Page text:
Sunday, July 24, 2005
My view of John Roberts
Another reason for not covering the topic is its ubiquity. I figured that sooner or later someone would get around to expressing my opinion anyway. And, sure enough, someone has. Froma Harrop of the Providence Journal has it about right when it comes to Roberts and Roe v. Wade—
The Republicans' ideal Supreme Court nominee is someone who might overturn Roe v. Wade, but won't. That makes President Bush's [Karl Rove's] choice of John G. Roberts pure genius.
If defenders of abortion rights condemn the pick, so much the better. Social conservatives will think they won. And when a court ruling later proves they haven't, Republican leaders can comfort them. So far, all is according to plan.
Roe v. Wade is the 1973 Supreme Court decision enshrining a federal right to abortion. If Roe went down, two bad things would happen to Republicans.
One is that it would arouse America's pro-choice majority. Religious conservatives say they put Bush in the White House, but actually, so did a significant bloc of pro-choice women. We speak of the "security moms" who in 2004 cared more about terrorism than about abortion.
The other problem in overturning Roe is that it would send the abortion issue down to the state level. Republicans don't want angry pro-choice voters rushing to the polls in 50 states. They should recall their clever move last year to put a gay-marriage ban on the Ohio ballot. It was meaningless but did draw more conservatives to the polls, who also voted for Bush. The trick works for Democrats, too.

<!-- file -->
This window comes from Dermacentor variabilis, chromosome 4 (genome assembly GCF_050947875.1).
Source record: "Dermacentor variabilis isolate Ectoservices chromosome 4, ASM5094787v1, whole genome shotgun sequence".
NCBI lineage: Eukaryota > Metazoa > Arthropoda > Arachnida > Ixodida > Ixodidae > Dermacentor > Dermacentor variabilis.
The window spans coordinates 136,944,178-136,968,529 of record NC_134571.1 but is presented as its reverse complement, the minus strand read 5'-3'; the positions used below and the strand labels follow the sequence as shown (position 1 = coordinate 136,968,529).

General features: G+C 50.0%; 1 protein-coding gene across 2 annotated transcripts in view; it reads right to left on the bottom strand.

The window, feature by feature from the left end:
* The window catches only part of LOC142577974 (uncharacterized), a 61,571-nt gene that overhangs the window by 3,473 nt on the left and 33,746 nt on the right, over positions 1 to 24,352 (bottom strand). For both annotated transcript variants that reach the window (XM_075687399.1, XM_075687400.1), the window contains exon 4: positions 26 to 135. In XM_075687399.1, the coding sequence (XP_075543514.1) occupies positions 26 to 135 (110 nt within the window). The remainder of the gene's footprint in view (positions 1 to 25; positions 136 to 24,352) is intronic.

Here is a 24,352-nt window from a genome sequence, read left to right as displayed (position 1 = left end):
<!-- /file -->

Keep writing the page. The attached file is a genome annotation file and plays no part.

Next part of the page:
On abortion rights, Rove is playing realpolitik as usual.
What Harrop does not touch upon is the real reason Roberts was selected. For that we need to consult with Reagan economic advisor Lawrence Kudlow—
Might John G. Roberts Jr. be the first supply-sider to sit on the Supreme Court? Well, not exactly, but the thought is not as far fetched as some might initially think.
C. Boyden Gray, the key organizer of a business coalition that weighed in on the White House nominating process, told me Roberts believes that “government intrusion should be limited.” In other words, in the economic area, Roberts is “likely to take the view that government should get out of the way and not pick the winners and losers; that government should work to level the playing field and trust markets to get the job done.”
Gray, who is also a former lawyer for George H. W. Bush, created an infrastructure ... with a particular view toward representing business in judicial choices. “Judicial appointments are not all about social issues,” he says, “nor should they be.” He’s right. Believe it or not, roughly 40 percent of Supreme Court cases are now related to business and the economy.
Gray’s Committee for Justice includes Stan Anderson, the legal advisor to the Chamber of Commerce, John Engler, the president of the National Association of Manufacturers, Frank Keating, president of the American Council of Life Insurers, and Connie Mack, the former Senator and pro-growth advocate. This is the first time in anyone’s memory that business has entered the judicial fray, and Judge Roberts was their first choice.
And that, in a nutshell, is what this nomination is all about.
Roberts brings us a little closer to the robber-baron capitalism of the 19th century. But don't expect the Democrats to oppose him on those grounds. They're more in league with said plutocrats than ever. For the Democrats, the "threat" to Roe v. Wade is a great fund-raising tool on the one hand and a handy diversion from the real issues this nominee presents on the other.